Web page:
This exploratory survey study was conducted among migrant workers staying in a temporary shelter home located in the village of Maloya, Chandigarh, India. The participants were informed about the survey and its objective. Informed consent was received from all participants before the survey tools were administered. The study was approved by the director and the ethics committee of the institution. The study population consisted of all migrant workers residing in the shelter home who provided consent. Those who refused to participate, had language problems, or were aged < 18 years were excluded from the study. A total of 54 adults participated in the survey, which was administered April 11 to May 10, 2020.

The participants were administered 3 assessment tools, which included (1) a sociodemographic sheet, (2) the Perceived Stress Scale (PSS),4 and (3) the Subjective Well-Being Inventory (SUBI).5 The PSS has 10 items and assesses the perception of stress in the last month. The SUBI comprises 40 items to be answered on a 3-point scale. After providing the basic amenities and ensuring that both their physical and mental health needs were met, the migrant workers were reassessed with the SUBI after staying in the shelter home for 2 weeks. The data were collected and statistically analyzed with SPSS 20.0 for Windows.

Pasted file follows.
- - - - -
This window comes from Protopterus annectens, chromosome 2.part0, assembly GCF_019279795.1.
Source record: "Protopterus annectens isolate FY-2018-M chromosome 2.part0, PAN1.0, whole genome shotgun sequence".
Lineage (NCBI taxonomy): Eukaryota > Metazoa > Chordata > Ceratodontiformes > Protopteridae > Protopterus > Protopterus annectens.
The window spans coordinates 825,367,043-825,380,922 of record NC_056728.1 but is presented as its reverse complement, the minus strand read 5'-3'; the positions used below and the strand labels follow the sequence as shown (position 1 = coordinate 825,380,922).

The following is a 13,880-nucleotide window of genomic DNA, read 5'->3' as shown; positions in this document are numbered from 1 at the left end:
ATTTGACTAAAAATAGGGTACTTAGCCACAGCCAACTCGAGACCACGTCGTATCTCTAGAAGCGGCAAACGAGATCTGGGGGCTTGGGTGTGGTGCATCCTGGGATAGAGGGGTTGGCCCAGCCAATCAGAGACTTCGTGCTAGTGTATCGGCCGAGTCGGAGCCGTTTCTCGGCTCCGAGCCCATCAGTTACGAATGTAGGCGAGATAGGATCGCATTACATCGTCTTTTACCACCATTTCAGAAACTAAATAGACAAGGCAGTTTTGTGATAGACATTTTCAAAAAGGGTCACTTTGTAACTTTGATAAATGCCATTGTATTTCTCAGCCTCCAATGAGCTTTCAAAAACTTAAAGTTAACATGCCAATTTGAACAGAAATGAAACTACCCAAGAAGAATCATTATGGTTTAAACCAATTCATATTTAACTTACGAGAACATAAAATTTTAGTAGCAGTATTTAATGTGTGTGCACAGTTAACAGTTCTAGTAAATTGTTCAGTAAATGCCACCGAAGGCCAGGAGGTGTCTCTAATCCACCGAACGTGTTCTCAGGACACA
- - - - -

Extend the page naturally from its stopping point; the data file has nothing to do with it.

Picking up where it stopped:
RESULTS

The mean ± SD age of the participants (n = 54) was 23.54 ± 11.68 years, and the majority were men in the age group of 21–30 years (45%). The mean ± SD stress level score was 17.39 ± 4.62. PSS scores were in the mild range in 68.52% (n = 37) of participants, and 32.46% (n = 17) had PSS scores in the moderate range. Of 54 participants, 9 had incomplete information for the SUBI. Therefore, they were excluded, and data of 43 participants were analyzed at baseline and after 2 weeks of stay in the shelter home. The mean ± SD scores on the SUBI increased from 81.44 ± 4.62 points (n = 43) at baseline to 100.65 ± 5.95 points (n = 43) after 2 weeks. The participants did not provide consent for reassessment of perceived stress level measures after 2 weeks. The study participants only subjectively reported that they now had low stress levels due to the provision of all amenities and a home-like environment in the shelter home.